Walls and courtyards have defined much of Southern California’s architecture since the Spanish built the first missions in the 18th century. These elements shape and inform Inner-City Arts, a 1-acre oasis for at-risk kids surrounded by the dull gray boxes of Los Angeles’s Skid Row. Like those early mission buildings, Inner-City Arts balances demands for protection and learning, connection and individual identity. And like its religious predecessors, it has grown over time, getting spatially and programmatically richer with each expansion.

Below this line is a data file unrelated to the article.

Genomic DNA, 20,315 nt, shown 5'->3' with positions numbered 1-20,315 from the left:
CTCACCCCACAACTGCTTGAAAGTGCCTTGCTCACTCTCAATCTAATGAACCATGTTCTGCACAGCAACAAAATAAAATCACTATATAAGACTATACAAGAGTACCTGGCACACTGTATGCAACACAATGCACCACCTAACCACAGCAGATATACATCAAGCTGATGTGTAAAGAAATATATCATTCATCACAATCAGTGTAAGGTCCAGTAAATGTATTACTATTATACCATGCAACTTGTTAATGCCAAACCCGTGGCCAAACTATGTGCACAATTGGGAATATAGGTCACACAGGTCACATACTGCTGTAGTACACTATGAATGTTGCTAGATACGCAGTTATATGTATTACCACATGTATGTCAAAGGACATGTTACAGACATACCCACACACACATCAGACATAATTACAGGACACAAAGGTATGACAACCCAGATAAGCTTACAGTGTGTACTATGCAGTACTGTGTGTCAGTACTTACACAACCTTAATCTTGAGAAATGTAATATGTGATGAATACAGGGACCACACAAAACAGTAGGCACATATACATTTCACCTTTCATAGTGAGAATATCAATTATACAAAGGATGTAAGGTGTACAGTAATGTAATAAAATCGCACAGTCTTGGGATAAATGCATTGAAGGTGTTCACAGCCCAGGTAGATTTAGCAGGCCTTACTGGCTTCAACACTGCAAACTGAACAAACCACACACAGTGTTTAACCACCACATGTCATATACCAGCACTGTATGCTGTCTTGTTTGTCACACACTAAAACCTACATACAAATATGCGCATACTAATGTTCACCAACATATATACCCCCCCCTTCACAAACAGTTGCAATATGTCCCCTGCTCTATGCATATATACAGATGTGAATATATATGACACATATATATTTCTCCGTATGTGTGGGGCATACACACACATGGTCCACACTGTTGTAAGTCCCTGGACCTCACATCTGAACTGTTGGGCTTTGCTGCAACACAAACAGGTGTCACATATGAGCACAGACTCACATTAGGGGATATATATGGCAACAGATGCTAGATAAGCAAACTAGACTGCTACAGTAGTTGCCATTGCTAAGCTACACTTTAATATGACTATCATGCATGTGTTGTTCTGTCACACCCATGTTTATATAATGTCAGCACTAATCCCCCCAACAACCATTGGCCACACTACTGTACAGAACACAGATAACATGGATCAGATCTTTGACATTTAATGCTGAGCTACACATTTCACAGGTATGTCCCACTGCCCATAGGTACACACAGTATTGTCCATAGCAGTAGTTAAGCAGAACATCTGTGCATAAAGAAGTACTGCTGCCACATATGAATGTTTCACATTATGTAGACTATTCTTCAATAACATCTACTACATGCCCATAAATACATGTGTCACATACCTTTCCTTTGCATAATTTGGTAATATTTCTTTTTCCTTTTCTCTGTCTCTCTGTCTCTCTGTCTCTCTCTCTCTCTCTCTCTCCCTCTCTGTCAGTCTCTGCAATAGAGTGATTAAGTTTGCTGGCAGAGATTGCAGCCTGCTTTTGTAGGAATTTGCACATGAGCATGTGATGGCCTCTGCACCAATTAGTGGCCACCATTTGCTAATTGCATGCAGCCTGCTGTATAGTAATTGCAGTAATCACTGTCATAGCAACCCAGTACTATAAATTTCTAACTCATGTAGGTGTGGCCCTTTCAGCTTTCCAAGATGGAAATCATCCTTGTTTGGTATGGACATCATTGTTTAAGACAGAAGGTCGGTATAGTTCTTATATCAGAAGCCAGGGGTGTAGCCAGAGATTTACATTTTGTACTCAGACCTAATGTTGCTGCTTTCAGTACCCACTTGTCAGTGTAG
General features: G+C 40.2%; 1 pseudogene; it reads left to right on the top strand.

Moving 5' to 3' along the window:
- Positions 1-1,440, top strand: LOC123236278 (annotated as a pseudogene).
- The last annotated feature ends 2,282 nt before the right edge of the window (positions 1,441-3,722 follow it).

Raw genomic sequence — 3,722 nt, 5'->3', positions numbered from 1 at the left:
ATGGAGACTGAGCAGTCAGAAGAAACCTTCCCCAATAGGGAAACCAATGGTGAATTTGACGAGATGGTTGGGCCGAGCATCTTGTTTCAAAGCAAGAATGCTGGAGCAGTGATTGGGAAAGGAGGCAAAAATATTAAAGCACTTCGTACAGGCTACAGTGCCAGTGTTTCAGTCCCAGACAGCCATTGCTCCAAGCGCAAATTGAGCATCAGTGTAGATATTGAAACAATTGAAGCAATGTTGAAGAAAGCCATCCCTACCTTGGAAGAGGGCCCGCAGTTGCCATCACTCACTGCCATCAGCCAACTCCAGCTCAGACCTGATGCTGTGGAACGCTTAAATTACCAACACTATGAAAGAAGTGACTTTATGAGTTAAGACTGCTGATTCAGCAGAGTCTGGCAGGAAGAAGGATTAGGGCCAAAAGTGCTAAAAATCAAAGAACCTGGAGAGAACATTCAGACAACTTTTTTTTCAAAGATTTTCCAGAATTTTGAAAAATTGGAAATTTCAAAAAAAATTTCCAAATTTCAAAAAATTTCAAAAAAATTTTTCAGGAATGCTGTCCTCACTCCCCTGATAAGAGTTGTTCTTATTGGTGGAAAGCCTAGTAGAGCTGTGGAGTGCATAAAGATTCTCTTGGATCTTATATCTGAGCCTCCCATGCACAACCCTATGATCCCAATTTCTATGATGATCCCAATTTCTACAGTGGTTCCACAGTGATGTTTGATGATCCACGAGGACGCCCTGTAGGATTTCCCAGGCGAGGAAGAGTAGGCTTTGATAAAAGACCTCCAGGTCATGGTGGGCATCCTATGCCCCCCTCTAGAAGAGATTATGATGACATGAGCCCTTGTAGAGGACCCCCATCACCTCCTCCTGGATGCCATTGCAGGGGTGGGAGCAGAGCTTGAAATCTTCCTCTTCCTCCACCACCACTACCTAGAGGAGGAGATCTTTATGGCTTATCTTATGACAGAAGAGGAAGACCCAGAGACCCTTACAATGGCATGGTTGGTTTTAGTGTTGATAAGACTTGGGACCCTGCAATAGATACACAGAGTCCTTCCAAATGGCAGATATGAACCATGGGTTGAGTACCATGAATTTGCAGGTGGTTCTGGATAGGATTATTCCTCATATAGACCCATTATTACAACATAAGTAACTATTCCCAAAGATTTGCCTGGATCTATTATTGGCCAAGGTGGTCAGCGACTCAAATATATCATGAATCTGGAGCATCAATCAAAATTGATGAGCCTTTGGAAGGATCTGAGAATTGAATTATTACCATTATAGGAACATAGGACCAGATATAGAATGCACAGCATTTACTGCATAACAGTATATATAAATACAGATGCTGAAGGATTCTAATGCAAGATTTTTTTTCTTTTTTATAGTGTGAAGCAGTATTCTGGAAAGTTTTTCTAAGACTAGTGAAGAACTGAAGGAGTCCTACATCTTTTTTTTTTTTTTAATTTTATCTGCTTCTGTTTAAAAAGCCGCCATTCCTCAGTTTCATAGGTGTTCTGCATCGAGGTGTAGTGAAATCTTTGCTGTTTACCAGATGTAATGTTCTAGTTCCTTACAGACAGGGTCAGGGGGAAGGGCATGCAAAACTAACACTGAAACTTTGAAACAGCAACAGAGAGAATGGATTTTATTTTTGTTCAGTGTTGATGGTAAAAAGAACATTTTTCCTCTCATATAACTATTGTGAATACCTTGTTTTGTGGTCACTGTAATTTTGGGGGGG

“I wanted to create a compressed urbanism,” states Michael Maltzan, FAIA, who took on the project as his first job in 1993 after leaving Frank Gehry’s office and has worked on each of the three phases since then. “The idea was to craft an urban village with a series of indoor and outdoor spaces,” explains Maltzan, who collaborated with Marmol Radziner and Associates on the first phase and with landscape architect Nancy Goslee Power and the graphic-design firm Ph.D on all three. From the beginning, the design team emphasized the visitor’s experience walking through the campus—catching partial views of a building or yard just around the corner and enjoying a range of sunny or shaded outdoor rooms.